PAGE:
Unfortunately there was no water in the public water pipes the day of construction so we used the water in the 55 gallon barrel the family always keeps on hand due to frequent water outages to mix concrete.  The water ran out right during the middle of a pour and in the process of trying to smooth the concrete surface.  With concrete hardening, the family and Ramon got in a big discussion about the problem.  They turned to Wallace for a solution.  He said, “No, it is not my project.  You can figure it out-- Work together to come up with options to solve the problem and recommend what you want to do.”   They started working together and figuring out solutions.  One solution proposed by a brother was to use the water that was running in the ditch at the bottom of a ravine right next to the house.  There was indeed plenty of water.  But the lady of the house said “No Way!  It is contaminated!”.  That is very true.  The water is filthy and probably carries a multitude of diseases.  So they ruled that option out.  Option 2 was to ask the neighbor for water.  They did and the neighbor brought some bottles with water that had been taken from the same filthy ravine!  So that option was ruled out.  The 3rd option was to put the empty 55 gallon barrel in Wallace’s truck, go to the church that has its own well and transport water from there.  The group agreed to that solution.  We hauled water in the truck and saved the day.  It was nice to see them working together on a common problem and coming up with a joint solution that worked.  The rest of the day went well.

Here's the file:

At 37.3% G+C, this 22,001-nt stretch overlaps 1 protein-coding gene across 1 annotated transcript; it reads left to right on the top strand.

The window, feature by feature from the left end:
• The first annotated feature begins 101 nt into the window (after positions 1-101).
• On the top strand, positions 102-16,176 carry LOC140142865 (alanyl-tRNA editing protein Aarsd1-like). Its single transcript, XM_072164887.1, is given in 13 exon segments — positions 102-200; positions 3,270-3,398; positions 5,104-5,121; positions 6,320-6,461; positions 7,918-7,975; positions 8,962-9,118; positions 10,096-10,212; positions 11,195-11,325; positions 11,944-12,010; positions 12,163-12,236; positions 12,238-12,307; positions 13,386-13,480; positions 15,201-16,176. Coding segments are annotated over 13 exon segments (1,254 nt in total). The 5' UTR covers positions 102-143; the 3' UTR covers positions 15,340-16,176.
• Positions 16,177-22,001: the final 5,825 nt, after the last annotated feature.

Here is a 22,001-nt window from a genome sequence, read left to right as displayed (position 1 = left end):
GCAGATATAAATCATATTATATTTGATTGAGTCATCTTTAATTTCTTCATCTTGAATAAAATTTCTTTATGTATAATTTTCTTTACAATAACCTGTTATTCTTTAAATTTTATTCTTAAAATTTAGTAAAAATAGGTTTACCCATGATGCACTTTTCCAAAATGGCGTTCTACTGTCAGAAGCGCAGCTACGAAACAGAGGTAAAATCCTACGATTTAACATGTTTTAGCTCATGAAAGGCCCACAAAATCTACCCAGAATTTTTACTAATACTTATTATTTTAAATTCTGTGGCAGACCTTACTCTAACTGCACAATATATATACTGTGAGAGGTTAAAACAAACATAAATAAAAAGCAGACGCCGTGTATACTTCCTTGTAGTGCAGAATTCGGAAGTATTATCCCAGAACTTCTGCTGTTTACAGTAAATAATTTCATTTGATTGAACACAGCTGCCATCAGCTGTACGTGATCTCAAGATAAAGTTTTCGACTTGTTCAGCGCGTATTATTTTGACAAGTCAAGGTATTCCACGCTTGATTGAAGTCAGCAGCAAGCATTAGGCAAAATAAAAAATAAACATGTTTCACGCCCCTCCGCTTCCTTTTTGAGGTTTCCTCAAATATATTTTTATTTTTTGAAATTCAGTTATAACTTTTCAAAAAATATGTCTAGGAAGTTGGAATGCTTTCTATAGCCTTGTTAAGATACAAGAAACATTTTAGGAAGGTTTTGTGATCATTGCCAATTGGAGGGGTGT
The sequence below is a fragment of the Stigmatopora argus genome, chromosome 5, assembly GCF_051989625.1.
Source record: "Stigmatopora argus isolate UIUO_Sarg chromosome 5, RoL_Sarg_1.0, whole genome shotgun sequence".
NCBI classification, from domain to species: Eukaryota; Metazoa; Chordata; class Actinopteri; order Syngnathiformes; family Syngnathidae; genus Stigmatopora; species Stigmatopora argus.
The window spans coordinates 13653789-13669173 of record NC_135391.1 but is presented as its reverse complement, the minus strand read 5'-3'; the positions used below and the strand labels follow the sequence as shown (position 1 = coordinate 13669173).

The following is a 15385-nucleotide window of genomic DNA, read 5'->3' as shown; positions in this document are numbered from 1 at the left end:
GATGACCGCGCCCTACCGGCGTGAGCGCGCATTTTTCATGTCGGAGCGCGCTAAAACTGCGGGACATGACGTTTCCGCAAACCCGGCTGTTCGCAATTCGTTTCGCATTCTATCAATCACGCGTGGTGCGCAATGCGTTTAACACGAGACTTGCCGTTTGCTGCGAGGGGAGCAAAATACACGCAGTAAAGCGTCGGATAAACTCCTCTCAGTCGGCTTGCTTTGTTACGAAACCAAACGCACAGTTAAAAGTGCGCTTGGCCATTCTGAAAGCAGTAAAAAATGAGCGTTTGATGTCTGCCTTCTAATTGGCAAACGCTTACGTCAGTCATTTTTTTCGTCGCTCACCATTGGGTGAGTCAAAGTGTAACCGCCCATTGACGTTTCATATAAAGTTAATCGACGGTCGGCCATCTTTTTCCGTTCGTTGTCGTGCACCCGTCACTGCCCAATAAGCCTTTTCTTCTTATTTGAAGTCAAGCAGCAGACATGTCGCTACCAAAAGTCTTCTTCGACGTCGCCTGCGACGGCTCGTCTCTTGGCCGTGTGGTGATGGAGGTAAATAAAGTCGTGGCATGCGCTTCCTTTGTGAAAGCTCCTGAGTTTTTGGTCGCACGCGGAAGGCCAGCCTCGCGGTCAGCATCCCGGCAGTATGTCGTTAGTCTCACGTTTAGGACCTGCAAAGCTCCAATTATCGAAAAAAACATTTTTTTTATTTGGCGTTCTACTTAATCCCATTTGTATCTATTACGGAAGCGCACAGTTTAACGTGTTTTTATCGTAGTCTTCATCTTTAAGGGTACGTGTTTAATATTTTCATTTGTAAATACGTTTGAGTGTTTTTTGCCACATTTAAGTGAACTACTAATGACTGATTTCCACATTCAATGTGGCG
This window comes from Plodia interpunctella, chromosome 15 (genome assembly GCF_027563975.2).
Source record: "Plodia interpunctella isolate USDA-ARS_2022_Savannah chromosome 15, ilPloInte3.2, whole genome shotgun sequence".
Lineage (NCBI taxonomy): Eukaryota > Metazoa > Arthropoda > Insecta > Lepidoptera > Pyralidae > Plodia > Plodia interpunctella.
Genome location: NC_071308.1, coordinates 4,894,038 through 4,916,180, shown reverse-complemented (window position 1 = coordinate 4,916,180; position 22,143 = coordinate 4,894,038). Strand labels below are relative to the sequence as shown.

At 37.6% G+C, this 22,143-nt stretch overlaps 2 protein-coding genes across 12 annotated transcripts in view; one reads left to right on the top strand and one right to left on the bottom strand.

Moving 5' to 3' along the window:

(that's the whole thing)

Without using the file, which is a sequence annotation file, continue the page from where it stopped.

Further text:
The above picture is leveling the floor before pouring concrete.  The next picture is how they mixed the concrete directly on the sidewalk in front of the front door.  They wouldn’t even consider using the wheelbarrow to mix the concrete.  At least they didn't mix dirt with it this time. They used the wheelbarrow to haul a very stiff concrete mixture to the back yard where they dumped it into the coop floor area.